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What is really meant by pulse distortion? I have come across several paragraphs which mentions the cause of the pulse distortion is group delay. But doesn't a LP filter still distort a pulse even though the filter would have a constant group delay? I mean a LP filter attenuates the amplitude of an input differently at different frequencies. A pulse would be composed of superimposed sinusoids at different frequencies and each sine component of the pulse will be attenuated differently by the filter. Wouldn't that cause a distortion as well?

I ask this because the sources I come across never mentions this and relate the distortion only to the group delay. So I suspect maybe I don't know the true definition of pulse distortion. Would you call a pulse distorted if it is filtered by a LP filter with a constant group delay?

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I would call a pulse distorted if its shape (value over time) and/or its spectrum (frequency content) has changed between input and output of the filter.

Theoretically an ideal pulse (with infinitely steep slopes) has an infinite spectrum, that means that anything that changes that spectrum will distort the pulse. A filter will change the spectrum so it will distort the pulse.

Even if the filter would have a constant group delay (a constant delay for all frequencies) but the filter would still affect the amplitudes of some frequencies the pulse would distort as the spectrum would be changed.

If the filter would have a constant group delay (a constant delay for all frequencies) and not affect the amplitude of any frequency the pulse would not distort, it would only be delayed (in time).

If your input pulse is not ideal, meaning its slopes are limited in their steepness, then the spectrum of this pulse will not extend into infinitely high frequencies. Instead it will have a limited spectrum.

If the filter only affects (attenuates) the frequencies that are not present in the spectrum of the pulse and the filter has a constant group delay for all frequencies, then the pulse would not be distorted as nothing was changed by the filter.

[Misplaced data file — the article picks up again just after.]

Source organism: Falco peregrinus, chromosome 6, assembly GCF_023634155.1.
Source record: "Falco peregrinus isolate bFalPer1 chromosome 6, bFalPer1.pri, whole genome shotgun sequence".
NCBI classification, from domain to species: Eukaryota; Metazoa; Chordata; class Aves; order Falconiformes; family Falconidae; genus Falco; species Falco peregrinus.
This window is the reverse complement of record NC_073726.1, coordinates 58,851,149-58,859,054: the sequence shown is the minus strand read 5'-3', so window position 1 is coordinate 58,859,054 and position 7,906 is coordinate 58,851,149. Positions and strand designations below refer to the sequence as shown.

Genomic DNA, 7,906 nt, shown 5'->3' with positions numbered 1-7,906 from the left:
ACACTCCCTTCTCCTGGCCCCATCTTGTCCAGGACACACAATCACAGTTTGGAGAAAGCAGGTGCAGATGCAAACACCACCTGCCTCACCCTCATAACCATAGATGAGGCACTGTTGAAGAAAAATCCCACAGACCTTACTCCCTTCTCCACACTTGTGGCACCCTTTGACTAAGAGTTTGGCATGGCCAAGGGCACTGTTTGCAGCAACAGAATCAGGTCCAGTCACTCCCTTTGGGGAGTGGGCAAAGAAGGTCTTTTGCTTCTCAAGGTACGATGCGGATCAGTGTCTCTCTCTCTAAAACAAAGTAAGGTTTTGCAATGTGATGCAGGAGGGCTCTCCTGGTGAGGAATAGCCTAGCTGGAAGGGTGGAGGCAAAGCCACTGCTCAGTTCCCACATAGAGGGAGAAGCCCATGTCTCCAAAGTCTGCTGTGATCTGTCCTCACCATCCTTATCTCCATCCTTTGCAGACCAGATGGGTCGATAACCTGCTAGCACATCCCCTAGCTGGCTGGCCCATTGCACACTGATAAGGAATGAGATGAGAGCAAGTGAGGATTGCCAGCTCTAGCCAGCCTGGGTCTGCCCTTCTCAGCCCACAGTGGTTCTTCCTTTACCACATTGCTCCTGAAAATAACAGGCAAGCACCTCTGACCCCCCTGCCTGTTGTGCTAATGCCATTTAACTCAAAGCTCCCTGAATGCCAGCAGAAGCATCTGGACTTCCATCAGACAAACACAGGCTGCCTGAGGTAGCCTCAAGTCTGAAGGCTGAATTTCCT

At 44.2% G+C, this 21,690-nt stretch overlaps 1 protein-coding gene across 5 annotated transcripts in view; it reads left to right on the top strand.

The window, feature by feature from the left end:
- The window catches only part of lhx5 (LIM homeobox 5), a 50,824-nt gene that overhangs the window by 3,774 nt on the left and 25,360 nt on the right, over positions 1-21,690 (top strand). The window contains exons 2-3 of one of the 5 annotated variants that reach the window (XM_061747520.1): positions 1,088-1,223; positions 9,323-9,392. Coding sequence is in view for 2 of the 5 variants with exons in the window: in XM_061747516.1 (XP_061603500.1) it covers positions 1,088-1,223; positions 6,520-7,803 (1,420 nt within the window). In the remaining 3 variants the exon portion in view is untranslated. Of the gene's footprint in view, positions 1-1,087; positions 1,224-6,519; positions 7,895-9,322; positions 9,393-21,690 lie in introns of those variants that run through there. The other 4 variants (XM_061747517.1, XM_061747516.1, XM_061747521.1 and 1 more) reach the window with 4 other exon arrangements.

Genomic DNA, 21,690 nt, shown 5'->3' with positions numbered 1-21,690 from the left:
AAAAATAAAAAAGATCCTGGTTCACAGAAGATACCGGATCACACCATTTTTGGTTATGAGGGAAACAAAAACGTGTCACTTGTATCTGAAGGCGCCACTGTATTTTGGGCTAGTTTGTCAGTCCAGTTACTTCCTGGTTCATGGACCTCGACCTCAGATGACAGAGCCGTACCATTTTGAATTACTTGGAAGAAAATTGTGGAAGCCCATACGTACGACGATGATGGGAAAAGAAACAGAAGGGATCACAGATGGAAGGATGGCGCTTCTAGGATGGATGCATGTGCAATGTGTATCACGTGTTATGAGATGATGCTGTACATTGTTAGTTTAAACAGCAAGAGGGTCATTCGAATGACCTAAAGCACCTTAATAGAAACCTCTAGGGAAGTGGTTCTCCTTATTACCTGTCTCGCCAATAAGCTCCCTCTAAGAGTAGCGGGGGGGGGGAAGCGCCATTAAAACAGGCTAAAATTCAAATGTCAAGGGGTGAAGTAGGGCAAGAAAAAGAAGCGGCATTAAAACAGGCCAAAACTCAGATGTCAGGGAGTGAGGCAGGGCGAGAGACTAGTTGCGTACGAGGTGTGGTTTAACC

So: it depends on the pulse and the filter. With an ideal pulse, filtering it will change (distort) the pulse.

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A pulse will be distorted yes but, the point is, that if you are only interested in a certain band of frequencies say from DC to 10 kHz and, the filter has (near) constant group delay up to 10 kHz, then frequencies beyond that frequency can be disregarded.

Would you call a pulse distorted if it is filtered by a LP filter with a constant group delay?

In short, no low pass filter (of any order or type) can perfectly pass a pulse because that pulse will have an infinite number of harmonics and, you reach a point where things go pear-shaped.

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Bessel Filters are reputed to achieve both a low-pass response and minimal pulse distortion. Subject to certain optimization criteria.

I recall a project where group-delay needed to be flat across some bandpass portion of the incoming spectra, to ensure FM (frequency modulated) signals would retain at least 40dB SignalNoiseRatio. The group-delay requirement was low nanoseconds of delta-time, in 10 or 20MHz filters. These filters were custom designed, inhouse.

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